The 12 golden handshakes that the SABC dished out over the past five years have cost South Africans a staggering R34.7 million.
This includes a payment of R4.2 million to Lulama Mokhobo, the broadcaster’s former group chief executive, who – according to Public Protector Thuli Madonsela – approved a salary increase of nearly R1 million in one year for Hlaudi Motsoeneng, the SABC’s controversial chief operating officer.
There was also, according to the question asked in Parliament yesterday, an additional payment of R1.4 million made to Mokhobo for “restraint of trade” purposes.
Mokhobo previously denied that she had approved the increase.
These shocking figures came to light in an answer by Communications Minister Faith Muthambi to a question from Democratic Alliance member of Parliament Phumzile van Damme over golden handshakes.
In addition to the R34.7 million, the SABC also had to fork out R7.9 million to two former employees for restraint of trade purposes and for legal fees, bringing the grand total to R42.6 million.
The contracts of the 12 staff members, who were named by Muthambi, were ended in different stages over the past five years, but at least two cases were directly related to what Madonsela described as Motsoeneng’s “abuse of power” at the SABC.
Muthambi’s answer indicates that Phumelele Ntombela-Nzimande, the former group executive, who is married to Minister of Higher Education Blade Nzimande, received R2.6 million.
It was Ntombela-Nzimande who originally submitted the charges of mismanagement against the SABC to the Public Protector.
Charlotte Mampane, senior group executive, whose contract was terminated early by the SABC and who also lodged a complaint with Madonsela about Motsoeneng, was paid R4.3 million.
According to Madonsela’s report Motsoeneng advised the SABC board not to renew Ntombela-Nzimande and Mampane’s contracts.
This means that the payout of both these officials was a direct result of Motsoeneng’s behaviour, and cost the SABC R6.9 million.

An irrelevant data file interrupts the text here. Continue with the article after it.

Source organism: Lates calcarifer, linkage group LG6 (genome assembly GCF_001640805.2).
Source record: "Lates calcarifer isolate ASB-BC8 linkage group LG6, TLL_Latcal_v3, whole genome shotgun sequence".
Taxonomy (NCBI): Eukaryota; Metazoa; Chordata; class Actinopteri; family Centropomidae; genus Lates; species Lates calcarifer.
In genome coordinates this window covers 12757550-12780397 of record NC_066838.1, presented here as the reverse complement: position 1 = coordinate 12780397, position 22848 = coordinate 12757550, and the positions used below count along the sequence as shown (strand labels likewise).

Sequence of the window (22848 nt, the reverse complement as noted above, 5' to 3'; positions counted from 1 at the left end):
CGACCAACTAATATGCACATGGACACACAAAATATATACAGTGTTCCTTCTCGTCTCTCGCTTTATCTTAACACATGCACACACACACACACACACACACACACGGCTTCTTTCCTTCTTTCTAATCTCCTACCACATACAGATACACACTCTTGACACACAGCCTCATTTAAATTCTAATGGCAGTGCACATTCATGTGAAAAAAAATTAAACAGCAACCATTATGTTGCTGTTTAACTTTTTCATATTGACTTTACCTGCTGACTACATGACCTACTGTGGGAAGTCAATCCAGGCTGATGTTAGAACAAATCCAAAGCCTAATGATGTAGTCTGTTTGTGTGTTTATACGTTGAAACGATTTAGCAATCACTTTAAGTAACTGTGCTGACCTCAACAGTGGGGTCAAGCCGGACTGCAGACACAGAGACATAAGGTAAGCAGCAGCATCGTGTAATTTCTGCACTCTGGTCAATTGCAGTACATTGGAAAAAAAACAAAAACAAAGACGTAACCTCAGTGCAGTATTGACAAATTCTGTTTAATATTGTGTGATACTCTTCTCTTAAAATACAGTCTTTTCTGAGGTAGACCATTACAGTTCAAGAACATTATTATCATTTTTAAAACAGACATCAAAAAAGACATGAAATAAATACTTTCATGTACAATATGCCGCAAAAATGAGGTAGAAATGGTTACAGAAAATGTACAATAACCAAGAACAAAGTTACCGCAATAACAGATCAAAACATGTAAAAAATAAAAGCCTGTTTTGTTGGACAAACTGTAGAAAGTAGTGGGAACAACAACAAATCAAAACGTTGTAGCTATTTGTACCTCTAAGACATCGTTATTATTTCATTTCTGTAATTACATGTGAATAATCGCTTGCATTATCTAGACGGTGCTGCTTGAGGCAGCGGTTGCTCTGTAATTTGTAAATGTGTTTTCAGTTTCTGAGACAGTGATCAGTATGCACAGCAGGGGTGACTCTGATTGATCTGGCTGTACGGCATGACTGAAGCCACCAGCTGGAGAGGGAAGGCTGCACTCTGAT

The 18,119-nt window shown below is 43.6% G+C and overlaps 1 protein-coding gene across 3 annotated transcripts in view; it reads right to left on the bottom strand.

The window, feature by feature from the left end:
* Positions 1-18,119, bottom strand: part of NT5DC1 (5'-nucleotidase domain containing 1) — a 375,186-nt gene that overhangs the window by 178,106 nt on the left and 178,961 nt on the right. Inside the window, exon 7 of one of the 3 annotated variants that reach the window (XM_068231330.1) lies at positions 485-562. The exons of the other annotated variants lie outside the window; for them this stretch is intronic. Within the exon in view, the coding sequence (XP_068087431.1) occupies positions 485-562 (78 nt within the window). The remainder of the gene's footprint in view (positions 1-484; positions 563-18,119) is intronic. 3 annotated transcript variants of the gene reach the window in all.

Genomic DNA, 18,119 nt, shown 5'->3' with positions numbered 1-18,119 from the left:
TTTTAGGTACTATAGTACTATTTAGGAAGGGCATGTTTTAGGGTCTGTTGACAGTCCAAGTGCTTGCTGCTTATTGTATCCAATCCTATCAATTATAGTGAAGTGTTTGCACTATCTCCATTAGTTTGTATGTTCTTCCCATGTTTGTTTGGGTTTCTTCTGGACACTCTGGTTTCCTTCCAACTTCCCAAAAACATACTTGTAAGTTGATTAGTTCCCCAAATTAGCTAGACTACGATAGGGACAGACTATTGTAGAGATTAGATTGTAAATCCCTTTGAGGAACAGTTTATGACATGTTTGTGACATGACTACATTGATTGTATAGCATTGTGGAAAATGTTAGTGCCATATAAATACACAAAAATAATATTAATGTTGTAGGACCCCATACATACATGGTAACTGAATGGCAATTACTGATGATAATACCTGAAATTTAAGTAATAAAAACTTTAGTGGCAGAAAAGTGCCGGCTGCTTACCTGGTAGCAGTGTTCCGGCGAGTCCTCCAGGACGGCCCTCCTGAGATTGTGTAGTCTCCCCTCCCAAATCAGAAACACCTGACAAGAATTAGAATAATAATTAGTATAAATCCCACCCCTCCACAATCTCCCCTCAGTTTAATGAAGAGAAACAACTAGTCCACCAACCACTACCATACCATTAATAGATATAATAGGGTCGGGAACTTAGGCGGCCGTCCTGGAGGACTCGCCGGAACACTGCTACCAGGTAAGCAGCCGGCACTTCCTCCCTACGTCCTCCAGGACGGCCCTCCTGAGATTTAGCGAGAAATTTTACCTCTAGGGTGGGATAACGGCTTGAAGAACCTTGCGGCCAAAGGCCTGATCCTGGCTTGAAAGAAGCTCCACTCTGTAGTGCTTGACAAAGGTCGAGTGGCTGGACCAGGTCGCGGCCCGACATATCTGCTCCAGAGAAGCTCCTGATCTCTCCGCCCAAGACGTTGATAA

Muthambi’s answer does not include the amounts that the courts awarded to several other members of senior management.
Madonsela found that “the allegation that Motsoeneng purged senior staff members, leading to the avoidable loss of millions of Rand towards salaries in respect of unnecessary settlements … is justified”.
Motsoeneng is appealing against a high court order that he be suspended pending a disciplinary inquiry. His case is set to be heard in the Supreme Court of Appeal in Bloemfontein on Friday.
Muthambi’s answer also shows that Dali Mpofu, who was group chief executive of the SABC between 2005 and 2009, received a golden handshake of R6.7 million.
An additional R4.4 million payment was made for “restraint of trade” purposes and another R2.1 million for legal fees.
Phil Molefe, the former head of news and actuality, who reached a settlement with the SABC in 2013, received R4.9 million, according to the answer.
Molefe was suspended after his boss, Mokhobo (who was paid out R4.2 million) had complained that the ANC hadn’t been included in a programme about Julius Malema, who at that stage had been ousted as president of the ANC Youth League.
Solly Mokoetle, another former chief executive, was paid R3.8 million.
The other names on the list include: Thelma Melk (R3 million), Zaiboonisha Jones (R1.7 million), Christopher David (R800 000), Rapitse Montsho (R1.2 million), Khulekelwe Mbonambi (R623 000) and Jackie Motsepe (R882 000).
Mishack Molekeng, Muthambi’s spokesperson said: “The minister is happy with the progress made by the South African Broadcasting Corporation. The public broadcaster has made a significant progress in improving the management of its finances as well as accountability for the period under review”.
Kaizer Kganyago, the SABC’s spokesperson did not respond to requests for comment.